Though Harold and his work traveled the world, it was Idabel that gave him one of his greatest triumphs. In 1966, he received a grant from the Jackson-Iolas Gallery in New York to return to Idabel and paint a series of portraits of the locals, just as he’d done at his downtown studio decades before. What emerged was a hundred-portrait series of Idabel’s people known as The Great Society. Idabel-born artist Poteet Victory, a friend and protégé of Harold’s, watched as he created it and is featured in one of the pieces.
“Nothing was staged,” says Victory. “Whoever would show up, he’d say, ‘Let me paint you.’ Outlaws or in-laws, it didn’t make any difference.”
The oil-on-canvas *Bandits* is part of the permanent collection of the Fred Jones Jr. Museum of Art in Norman. Photo courtesy Ross Dugan Jr. Collection / Fred Jones Jr. Museum of Art / University of Oklahoma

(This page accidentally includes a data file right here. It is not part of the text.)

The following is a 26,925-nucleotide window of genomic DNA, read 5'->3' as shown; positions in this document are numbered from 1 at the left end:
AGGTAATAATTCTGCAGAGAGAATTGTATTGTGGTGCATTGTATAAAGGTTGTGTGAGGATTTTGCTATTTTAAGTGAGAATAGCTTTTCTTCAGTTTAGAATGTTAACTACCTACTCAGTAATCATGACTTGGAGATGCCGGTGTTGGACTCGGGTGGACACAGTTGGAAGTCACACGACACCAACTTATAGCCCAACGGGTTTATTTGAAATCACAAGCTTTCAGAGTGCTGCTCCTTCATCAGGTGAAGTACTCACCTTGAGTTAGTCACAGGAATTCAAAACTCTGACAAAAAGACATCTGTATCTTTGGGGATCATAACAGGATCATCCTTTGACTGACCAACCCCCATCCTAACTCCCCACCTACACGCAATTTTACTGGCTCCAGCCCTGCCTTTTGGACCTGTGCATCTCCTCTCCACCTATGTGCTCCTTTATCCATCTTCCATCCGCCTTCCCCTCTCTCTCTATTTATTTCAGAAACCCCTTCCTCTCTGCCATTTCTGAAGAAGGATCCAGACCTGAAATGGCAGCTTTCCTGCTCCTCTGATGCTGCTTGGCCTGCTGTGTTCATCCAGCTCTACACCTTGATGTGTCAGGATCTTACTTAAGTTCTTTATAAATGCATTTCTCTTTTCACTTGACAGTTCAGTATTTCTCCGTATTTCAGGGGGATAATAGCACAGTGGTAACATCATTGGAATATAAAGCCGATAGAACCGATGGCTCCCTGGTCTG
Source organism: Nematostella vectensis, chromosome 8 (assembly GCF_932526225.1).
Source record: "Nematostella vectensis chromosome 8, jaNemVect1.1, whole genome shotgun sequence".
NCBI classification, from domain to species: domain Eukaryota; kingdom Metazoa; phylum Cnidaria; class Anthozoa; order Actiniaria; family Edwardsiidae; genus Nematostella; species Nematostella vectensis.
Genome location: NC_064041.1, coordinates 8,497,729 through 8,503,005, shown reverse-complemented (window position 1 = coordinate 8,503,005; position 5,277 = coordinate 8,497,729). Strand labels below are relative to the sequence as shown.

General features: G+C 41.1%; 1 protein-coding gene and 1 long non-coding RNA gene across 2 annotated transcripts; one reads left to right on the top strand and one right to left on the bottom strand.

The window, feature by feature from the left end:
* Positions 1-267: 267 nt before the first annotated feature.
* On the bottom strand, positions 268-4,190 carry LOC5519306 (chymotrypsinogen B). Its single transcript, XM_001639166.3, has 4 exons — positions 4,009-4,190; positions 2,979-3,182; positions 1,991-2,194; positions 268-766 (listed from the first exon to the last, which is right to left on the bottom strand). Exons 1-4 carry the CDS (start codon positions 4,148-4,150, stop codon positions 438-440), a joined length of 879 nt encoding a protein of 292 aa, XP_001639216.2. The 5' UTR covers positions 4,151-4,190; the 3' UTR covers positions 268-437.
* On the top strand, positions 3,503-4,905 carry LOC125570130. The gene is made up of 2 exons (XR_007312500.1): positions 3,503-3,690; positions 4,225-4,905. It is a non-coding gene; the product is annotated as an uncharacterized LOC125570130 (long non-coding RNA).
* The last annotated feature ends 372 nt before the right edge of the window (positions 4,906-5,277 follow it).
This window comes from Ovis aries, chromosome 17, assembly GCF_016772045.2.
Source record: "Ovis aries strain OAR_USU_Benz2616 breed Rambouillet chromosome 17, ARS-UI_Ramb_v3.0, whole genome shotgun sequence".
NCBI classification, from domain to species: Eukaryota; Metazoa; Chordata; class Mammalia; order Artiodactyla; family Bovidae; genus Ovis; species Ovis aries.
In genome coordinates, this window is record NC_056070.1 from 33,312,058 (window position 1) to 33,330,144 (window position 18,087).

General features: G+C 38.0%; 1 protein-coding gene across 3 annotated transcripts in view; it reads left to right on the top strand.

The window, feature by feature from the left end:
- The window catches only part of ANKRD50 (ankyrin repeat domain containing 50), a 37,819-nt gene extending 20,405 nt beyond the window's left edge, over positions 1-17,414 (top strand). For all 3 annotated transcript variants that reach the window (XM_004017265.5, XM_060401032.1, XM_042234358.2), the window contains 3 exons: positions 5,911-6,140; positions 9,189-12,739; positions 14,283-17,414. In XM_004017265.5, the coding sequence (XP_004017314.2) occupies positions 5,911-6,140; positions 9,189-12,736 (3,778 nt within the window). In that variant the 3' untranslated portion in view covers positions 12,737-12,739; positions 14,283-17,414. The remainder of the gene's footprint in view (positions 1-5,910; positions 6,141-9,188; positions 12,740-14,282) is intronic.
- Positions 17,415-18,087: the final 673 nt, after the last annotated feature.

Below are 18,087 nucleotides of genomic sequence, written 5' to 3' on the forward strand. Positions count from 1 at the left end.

Today, ninety-nine of the works that comprise The Great Society are in the collection at the Fred Jones Jr. Museum of Art in Norman. The hundredth, the portrait of Victory, hangs in that artist’s Santa Fe studio.
“The Great Society was Harold’s way of celebrating the American character by drawing attention to rural Oklahoma,” says White. “It was his exploration of the fabric of middle America. He wanted you to see their faces and experience their humanity.”
Harold was a prolific painter who counted among his friends the actress and model Edie Sedgwick, the Shah of Iran, and the English peer Jane Heathcote-Drummond-Willoughby de Eresby, whose brother Lord Timothy was, according to many who knew him, the great love of Harold’s life before he was lost at sea in 1963. But Harold spent months at a stretch in Idabel between stints in Paris, New York, Key West, or wherever he happened to be living and working. Still, fame and fortune were never the goal of Harold’s work.
“Art has become a fashionable trade,” he says in the Lower East Side Biography Project video. “I never looked at it that way. I just looked at it as a compulsion I could not escape. I could not avoid it. I couldn’t live without doing it.”